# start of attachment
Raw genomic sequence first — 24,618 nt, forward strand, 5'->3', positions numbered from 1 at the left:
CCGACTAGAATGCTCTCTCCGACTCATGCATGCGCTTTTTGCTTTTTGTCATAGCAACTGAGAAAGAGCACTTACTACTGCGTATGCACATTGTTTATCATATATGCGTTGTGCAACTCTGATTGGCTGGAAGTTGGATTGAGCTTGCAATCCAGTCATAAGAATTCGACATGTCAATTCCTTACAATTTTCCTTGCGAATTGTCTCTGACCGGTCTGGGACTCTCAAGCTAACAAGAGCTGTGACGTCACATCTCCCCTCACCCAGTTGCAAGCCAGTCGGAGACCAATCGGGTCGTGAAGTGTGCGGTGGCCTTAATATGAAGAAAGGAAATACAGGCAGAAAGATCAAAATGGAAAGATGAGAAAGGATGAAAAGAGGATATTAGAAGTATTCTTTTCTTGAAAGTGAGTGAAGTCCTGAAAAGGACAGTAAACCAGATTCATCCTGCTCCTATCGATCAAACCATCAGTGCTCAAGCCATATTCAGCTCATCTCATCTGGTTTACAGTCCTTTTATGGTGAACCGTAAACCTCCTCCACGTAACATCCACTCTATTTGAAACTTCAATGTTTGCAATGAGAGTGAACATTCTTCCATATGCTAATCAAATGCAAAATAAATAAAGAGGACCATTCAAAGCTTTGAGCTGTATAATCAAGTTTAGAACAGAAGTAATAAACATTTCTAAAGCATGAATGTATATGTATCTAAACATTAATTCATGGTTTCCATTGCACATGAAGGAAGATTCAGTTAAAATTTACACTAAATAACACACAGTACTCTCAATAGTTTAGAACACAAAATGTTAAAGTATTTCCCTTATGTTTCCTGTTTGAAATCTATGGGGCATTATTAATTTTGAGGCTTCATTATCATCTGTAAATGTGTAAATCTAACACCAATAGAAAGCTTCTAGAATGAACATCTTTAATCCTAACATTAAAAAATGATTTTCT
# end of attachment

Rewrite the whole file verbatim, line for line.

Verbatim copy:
Raw genomic sequence first — 24,618 nt, forward strand, 5'->3', positions numbered from 1 at the left:
CCGACTAGAATGCTCTCTCCGACTCATGCATGCGCTTTTTGCTTTTTGTCATAGCAACTGAGAAAGAGCACTTACTACTGCGTATGCACATTGTTTATCATATATGCGTTGTGCAACTCTGATTGGCTGGAAGTTGGATTGAGCTTGCAATCCAGTCATAAGAATTCGACATGTCAATTCCTTACAATTTTCCTTGCGAATTGTCTCTGACCGGTCTGGGACTCTCAAGCTAACAAGAGCTGTGACGTCACATCTCCCCTCACCCAGTTGCAAGCCAGTCGGAGACCAATCGGGTCGTGAAGTGTGCGGTGGCCTTAATATGAAGAAAGGAAATACAGGCAGAAAGATCAAAATGGAAAGATGAGAAAGGATGAAAAGAGGATATTAGAAGTATTCTTTTCTTGAAAGTGAGTGAAGTCCTGAAAAGGACAGTAAACCAGATTCATCCTGCTCCTATCGATCAAACCATCAGTGCTCAAGCCATATTCAGCTCATCTCATCTGGTTTACAGTCCTTTTATGGTGAACCGTAAACCTCCTCCACGTAACATCCACTCTATTTGAAACTTCAATGTTTGCAATGAGAGTGAACATTCTTCCATATGCTAATCAAATGCAAAATAAATAAAGAGGACCATTCAAAGCTTTGAGCTGTATAATCAAGTTTAGAACAGAAGTAATAAACATTTCTAAAGCATGAATGTATATGTATCTAAACATTAATTCATGGTTTCCATTGCACATGAAGGAAGATTCAGTTAAAATTTACACTAAATAACACACAGTACTCTCAATAGTTTAGAACACAAAATGTTAAAGTATTTCCCTTATGTTTCCTGTTTGAAATCTATGGGGCATTATTAATTTTGAGGCTTCATTATCATCTGTAAATGTGTAAATCTAACACCAATAGAAAGCTTCTAGAATGAACATCTTTAATCCTAACATTAAAAAATGATTTTCT